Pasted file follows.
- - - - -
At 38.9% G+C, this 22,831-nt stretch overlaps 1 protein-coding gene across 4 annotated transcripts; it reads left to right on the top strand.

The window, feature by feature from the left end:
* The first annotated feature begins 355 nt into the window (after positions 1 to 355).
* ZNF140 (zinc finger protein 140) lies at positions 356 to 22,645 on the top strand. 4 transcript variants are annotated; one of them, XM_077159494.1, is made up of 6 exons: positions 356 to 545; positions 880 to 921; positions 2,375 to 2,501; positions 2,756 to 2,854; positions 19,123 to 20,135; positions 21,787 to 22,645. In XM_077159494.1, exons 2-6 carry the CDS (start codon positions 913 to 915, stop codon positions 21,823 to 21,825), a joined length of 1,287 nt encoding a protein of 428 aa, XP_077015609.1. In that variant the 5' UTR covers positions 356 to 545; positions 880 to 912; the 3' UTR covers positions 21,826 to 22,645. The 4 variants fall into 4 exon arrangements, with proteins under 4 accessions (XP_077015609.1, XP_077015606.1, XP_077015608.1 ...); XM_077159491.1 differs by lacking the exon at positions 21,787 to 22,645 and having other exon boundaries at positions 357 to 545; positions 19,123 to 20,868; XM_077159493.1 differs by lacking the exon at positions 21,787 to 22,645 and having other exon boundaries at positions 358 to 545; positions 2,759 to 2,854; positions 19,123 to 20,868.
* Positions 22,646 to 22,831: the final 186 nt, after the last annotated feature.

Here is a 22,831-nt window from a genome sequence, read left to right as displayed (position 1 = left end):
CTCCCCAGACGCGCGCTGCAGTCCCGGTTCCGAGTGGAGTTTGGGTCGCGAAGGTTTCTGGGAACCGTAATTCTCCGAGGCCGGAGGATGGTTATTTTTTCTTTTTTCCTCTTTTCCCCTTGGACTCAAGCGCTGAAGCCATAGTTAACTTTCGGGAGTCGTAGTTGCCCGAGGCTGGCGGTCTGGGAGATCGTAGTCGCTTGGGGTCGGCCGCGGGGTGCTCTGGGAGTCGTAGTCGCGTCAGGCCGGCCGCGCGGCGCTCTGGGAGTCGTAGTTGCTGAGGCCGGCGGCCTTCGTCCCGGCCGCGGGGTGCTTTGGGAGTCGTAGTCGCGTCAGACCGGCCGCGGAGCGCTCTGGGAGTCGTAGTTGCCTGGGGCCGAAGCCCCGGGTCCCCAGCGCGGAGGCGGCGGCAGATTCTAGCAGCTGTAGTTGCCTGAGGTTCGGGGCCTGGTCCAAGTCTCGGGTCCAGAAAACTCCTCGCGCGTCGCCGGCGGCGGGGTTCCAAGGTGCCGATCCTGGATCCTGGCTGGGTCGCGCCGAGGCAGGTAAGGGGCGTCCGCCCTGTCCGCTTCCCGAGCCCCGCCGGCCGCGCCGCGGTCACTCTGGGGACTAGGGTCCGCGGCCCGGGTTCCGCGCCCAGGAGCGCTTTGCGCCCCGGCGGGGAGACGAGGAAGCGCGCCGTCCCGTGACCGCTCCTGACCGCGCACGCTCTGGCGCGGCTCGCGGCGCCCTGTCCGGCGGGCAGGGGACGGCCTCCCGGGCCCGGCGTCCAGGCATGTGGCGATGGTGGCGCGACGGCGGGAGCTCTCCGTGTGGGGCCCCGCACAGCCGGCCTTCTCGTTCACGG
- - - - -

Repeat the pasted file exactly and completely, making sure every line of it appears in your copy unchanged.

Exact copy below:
At 38.9% G+C, this 22,831-nt stretch overlaps 1 protein-coding gene across 4 annotated transcripts; it reads left to right on the top strand.

The window, feature by feature from the left end:
* The first annotated feature begins 355 nt into the window (after positions 1 to 355).
* ZNF140 (zinc finger protein 140) lies at positions 356 to 22,645 on the top strand. 4 transcript variants are annotated; one of them, XM_077159494.1, is made up of 6 exons: positions 356 to 545; positions 880 to 921; positions 2,375 to 2,501; positions 2,756 to 2,854; positions 19,123 to 20,135; positions 21,787 to 22,645. In XM_077159494.1, exons 2-6 carry the CDS (start codon positions 913 to 915, stop codon positions 21,823 to 21,825), a joined length of 1,287 nt encoding a protein of 428 aa, XP_077015609.1. In that variant the 5' UTR covers positions 356 to 545; positions 880 to 912; the 3' UTR covers positions 21,826 to 22,645. The 4 variants fall into 4 exon arrangements, with proteins under 4 accessions (XP_077015609.1, XP_077015606.1, XP_077015608.1 ...); XM_077159491.1 differs by lacking the exon at positions 21,787 to 22,645 and having other exon boundaries at positions 357 to 545; positions 19,123 to 20,868; XM_077159493.1 differs by lacking the exon at positions 21,787 to 22,645 and having other exon boundaries at positions 358 to 545; positions 2,759 to 2,854; positions 19,123 to 20,868.
* Positions 22,646 to 22,831: the final 186 nt, after the last annotated feature.

Here is a 22,831-nt window from a genome sequence, read left to right as displayed (position 1 = left end):
CTCCCCAGACGCGCGCTGCAGTCCCGGTTCCGAGTGGAGTTTGGGTCGCGAAGGTTTCTGGGAACCGTAATTCTCCGAGGCCGGAGGATGGTTATTTTTTCTTTTTTCCTCTTTTCCCCTTGGACTCAAGCGCTGAAGCCATAGTTAACTTTCGGGAGTCGTAGTTGCCCGAGGCTGGCGGTCTGGGAGATCGTAGTCGCTTGGGGTCGGCCGCGGGGTGCTCTGGGAGTCGTAGTCGCGTCAGGCCGGCCGCGCGGCGCTCTGGGAGTCGTAGTTGCTGAGGCCGGCGGCCTTCGTCCCGGCCGCGGGGTGCTTTGGGAGTCGTAGTCGCGTCAGACCGGCCGCGGAGCGCTCTGGGAGTCGTAGTTGCCTGGGGCCGAAGCCCCGGGTCCCCAGCGCGGAGGCGGCGGCAGATTCTAGCAGCTGTAGTTGCCTGAGGTTCGGGGCCTGGTCCAAGTCTCGGGTCCAGAAAACTCCTCGCGCGTCGCCGGCGGCGGGGTTCCAAGGTGCCGATCCTGGATCCTGGCTGGGTCGCGCCGAGGCAGGTAAGGGGCGTCCGCCCTGTCCGCTTCCCGAGCCCCGCCGGCCGCGCCGCGGTCACTCTGGGGACTAGGGTCCGCGGCCCGGGTTCCGCGCCCAGGAGCGCTTTGCGCCCCGGCGGGGAGACGAGGAAGCGCGCCGTCCCGTGACCGCTCCTGACCGCGCACGCTCTGGCGCGGCTCGCGGCGCCCTGTCCGGCGGGCAGGGGACGGCCTCCCGGGCCCGGCGTCCAGGCATGTGGCGATGGTGGCGCGACGGCGGGAGCTCTCCGTGTGGGGCCCCGCACAGCCGGCCTTCTCGTTCACGG